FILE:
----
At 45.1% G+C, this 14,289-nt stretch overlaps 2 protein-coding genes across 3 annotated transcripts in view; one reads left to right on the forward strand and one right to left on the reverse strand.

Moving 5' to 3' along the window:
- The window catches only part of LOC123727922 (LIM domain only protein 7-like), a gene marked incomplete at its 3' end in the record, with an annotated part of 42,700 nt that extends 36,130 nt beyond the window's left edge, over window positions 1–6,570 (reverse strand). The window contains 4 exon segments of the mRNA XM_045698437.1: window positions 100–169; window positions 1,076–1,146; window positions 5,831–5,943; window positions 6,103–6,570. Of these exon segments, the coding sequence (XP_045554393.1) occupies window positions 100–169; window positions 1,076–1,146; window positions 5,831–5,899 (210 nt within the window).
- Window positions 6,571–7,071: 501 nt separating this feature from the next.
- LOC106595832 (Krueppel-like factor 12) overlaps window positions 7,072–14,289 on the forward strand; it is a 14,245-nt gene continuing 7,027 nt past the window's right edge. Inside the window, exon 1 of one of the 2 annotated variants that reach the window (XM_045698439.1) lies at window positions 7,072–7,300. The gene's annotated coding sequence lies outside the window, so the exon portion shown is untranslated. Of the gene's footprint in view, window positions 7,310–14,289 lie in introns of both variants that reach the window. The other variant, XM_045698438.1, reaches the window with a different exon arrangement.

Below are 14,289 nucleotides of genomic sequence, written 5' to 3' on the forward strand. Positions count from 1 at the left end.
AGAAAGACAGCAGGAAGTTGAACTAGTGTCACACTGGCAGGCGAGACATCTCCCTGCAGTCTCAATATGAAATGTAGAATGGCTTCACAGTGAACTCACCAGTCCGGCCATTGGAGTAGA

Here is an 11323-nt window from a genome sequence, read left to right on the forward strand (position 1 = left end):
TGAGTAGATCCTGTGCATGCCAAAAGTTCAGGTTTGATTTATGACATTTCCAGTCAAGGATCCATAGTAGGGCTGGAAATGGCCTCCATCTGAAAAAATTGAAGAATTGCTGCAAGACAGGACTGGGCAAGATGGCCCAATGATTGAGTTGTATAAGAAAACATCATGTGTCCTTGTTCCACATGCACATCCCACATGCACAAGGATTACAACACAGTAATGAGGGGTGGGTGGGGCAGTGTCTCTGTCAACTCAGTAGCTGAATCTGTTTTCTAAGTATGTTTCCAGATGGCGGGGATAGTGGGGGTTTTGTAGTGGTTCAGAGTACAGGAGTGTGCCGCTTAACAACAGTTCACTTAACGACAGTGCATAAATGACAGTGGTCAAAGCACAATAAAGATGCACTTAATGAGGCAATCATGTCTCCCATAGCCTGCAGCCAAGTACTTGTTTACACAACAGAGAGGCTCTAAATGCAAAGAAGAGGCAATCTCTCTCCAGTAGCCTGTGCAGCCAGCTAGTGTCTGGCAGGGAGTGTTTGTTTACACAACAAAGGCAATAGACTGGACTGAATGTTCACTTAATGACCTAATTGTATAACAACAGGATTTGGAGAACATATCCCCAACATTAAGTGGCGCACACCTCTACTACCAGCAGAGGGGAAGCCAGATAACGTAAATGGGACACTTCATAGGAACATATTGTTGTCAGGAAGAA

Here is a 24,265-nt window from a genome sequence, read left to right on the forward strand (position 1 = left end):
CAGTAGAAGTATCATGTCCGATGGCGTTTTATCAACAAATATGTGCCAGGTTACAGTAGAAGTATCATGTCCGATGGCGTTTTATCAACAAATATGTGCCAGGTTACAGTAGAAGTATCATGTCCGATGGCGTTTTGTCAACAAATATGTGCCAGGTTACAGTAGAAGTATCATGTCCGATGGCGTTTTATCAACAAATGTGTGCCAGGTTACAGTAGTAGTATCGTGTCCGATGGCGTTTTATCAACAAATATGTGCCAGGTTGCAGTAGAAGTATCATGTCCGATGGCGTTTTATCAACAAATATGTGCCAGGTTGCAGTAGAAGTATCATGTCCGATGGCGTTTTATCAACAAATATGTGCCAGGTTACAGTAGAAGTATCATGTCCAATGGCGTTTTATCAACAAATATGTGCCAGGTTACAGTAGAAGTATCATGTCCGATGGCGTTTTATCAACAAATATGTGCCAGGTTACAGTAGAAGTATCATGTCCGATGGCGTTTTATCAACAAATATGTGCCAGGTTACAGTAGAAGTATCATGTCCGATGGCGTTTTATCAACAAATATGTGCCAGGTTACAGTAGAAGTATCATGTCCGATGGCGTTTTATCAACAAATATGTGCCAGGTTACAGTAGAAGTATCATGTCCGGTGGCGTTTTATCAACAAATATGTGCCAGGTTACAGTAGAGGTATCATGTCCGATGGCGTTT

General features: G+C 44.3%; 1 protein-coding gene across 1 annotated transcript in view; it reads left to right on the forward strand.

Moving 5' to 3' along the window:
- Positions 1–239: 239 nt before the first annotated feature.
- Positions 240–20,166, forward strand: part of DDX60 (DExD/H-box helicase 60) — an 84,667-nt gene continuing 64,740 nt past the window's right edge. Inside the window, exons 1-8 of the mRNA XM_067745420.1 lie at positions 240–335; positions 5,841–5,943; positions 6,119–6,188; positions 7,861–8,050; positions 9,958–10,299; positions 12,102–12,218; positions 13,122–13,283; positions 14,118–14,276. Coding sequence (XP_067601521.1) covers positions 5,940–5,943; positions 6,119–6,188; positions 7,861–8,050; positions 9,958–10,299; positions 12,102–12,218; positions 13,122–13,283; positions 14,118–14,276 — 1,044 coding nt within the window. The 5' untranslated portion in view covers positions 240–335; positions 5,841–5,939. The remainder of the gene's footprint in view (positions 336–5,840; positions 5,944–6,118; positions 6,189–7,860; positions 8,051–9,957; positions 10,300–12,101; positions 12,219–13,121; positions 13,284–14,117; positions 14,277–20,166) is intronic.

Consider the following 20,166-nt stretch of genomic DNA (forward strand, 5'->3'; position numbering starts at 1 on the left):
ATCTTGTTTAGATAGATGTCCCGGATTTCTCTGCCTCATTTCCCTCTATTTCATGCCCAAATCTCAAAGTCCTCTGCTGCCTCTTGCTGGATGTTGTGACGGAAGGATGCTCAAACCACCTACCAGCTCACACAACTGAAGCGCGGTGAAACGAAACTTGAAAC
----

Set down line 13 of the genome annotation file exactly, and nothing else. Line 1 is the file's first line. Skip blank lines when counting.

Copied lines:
Moving 5' to 3' along the window: